Quantization Noise in Accumulator

Thus we see that the predicted noise variance due to precision at the output of the Moving Average Filter is $q^2/12$, and is a Gaussian, band-limited, ergodic and stationary noise process.

Noise at Output of CIC Filter

The noise at the output of the accumulator in the CIC implementation has a variance that increases with every sample, so is a non-stationary, non-ergodic random walk process. It is itself a low-pass filter structure, creating dependence between the samples so that they are no longer independent. We would almost at this point declare it to be unusable but then in the following differencing structure we see where the magic happens: similar to using the 2-sample Variance to measure random systems with divergent properties, the output of the delay and subtraction as done in the "Comb" is a stationary, ergodic, nearly Gaussian random process!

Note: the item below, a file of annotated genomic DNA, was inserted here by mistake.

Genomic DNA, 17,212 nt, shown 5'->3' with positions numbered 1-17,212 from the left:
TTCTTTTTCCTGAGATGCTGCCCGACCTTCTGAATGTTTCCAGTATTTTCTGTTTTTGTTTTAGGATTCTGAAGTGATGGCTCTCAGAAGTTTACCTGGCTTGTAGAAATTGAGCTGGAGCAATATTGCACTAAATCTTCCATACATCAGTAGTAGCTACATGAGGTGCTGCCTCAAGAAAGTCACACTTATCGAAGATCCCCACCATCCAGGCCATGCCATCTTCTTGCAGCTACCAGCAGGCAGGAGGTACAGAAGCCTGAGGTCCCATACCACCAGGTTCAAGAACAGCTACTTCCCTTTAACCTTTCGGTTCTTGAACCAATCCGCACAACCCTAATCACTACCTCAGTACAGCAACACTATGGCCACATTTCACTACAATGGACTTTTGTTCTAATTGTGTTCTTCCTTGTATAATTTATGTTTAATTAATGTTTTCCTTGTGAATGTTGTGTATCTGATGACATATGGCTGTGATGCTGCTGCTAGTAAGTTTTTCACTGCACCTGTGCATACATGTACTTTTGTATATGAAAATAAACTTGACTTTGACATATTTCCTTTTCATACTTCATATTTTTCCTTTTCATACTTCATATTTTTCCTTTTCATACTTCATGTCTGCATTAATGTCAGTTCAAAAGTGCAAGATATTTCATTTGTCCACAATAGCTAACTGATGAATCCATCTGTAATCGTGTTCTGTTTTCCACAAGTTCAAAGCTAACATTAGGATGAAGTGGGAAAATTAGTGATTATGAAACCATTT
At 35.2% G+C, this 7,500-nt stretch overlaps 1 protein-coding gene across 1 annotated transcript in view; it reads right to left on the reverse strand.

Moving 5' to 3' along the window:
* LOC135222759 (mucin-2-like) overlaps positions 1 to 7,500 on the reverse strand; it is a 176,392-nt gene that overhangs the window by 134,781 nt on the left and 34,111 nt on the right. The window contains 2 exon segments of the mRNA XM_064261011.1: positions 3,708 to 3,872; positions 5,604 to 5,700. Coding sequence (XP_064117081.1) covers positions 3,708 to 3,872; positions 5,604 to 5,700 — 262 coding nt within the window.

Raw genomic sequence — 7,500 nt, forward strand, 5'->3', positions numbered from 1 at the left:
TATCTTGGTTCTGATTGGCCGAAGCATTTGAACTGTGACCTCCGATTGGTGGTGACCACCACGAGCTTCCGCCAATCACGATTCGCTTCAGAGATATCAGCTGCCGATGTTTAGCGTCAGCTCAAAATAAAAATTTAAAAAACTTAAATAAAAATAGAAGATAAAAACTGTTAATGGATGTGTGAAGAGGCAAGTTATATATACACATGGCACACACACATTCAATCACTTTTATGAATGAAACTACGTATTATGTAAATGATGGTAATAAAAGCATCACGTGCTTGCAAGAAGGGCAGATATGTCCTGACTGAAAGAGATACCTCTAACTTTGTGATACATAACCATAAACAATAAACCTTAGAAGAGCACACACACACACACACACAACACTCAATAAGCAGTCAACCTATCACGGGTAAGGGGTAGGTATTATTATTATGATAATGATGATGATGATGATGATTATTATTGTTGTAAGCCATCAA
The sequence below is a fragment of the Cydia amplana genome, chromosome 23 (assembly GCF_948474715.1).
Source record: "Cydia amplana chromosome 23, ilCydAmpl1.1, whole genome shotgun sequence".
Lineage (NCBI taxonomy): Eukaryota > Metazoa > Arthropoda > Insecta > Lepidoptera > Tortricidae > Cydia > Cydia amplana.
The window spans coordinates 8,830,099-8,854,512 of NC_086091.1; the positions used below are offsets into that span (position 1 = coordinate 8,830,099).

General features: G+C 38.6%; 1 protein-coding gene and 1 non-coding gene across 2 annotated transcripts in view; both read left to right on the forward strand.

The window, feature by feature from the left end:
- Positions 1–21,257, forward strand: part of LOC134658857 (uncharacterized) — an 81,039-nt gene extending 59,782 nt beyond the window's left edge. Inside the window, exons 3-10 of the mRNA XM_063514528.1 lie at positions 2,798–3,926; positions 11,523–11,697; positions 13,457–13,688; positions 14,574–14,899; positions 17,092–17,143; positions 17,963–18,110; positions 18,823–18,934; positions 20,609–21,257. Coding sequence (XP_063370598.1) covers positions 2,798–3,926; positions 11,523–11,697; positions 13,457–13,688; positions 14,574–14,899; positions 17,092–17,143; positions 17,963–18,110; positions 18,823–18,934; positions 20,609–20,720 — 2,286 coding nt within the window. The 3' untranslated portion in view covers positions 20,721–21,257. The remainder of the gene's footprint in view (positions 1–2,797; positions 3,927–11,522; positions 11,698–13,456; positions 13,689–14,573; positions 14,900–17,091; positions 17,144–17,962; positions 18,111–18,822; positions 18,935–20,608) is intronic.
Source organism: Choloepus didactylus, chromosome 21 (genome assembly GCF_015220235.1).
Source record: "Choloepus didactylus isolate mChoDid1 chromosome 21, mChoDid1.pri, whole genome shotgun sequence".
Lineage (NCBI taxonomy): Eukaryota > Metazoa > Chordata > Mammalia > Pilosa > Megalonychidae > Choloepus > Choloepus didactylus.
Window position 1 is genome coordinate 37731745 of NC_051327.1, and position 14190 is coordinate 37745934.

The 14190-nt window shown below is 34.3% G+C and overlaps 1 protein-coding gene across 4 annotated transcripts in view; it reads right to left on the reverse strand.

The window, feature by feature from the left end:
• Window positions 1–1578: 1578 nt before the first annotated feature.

Specifically given the difference of the two random walk signals, namely the signal and the same random walk signal as it as $N$ samples prior, we see that the result of this difference would be the same as we achieved for the Moving Average Filter output; specifically, before scaling:

$$\sigma_N^2 = \frac{Nq^2}{12}$$

And with the final scaling operation results in the same $q^2/12$ result for the CIC Filter as was obtained for the Moving Average Filter, with all the same properties regarding stationarity, ergodicity and band-limiting.